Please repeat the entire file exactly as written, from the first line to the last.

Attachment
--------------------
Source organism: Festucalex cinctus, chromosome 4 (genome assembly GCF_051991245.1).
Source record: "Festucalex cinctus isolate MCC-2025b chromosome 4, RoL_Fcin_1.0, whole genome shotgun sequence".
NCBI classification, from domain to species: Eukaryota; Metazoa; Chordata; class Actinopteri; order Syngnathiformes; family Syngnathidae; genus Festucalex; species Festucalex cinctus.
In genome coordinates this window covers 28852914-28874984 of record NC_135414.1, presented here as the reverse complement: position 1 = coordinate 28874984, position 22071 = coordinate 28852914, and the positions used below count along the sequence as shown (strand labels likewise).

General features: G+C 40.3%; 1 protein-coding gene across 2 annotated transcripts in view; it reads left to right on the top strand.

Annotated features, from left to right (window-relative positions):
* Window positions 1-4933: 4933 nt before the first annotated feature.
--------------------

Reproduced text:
Source organism: Festucalex cinctus, chromosome 4 (genome assembly GCF_051991245.1).
Source record: "Festucalex cinctus isolate MCC-2025b chromosome 4, RoL_Fcin_1.0, whole genome shotgun sequence".
NCBI classification, from domain to species: Eukaryota; Metazoa; Chordata; class Actinopteri; order Syngnathiformes; family Syngnathidae; genus Festucalex; species Festucalex cinctus.
In genome coordinates this window covers 28852914-28874984 of record NC_135414.1, presented here as the reverse complement: position 1 = coordinate 28874984, position 22071 = coordinate 28852914, and the positions used below count along the sequence as shown (strand labels likewise).

General features: G+C 40.3%; 1 protein-coding gene across 2 annotated transcripts in view; it reads left to right on the top strand.

Annotated features, from left to right (window-relative positions):
* Window positions 1-4933: 4933 nt before the first annotated feature.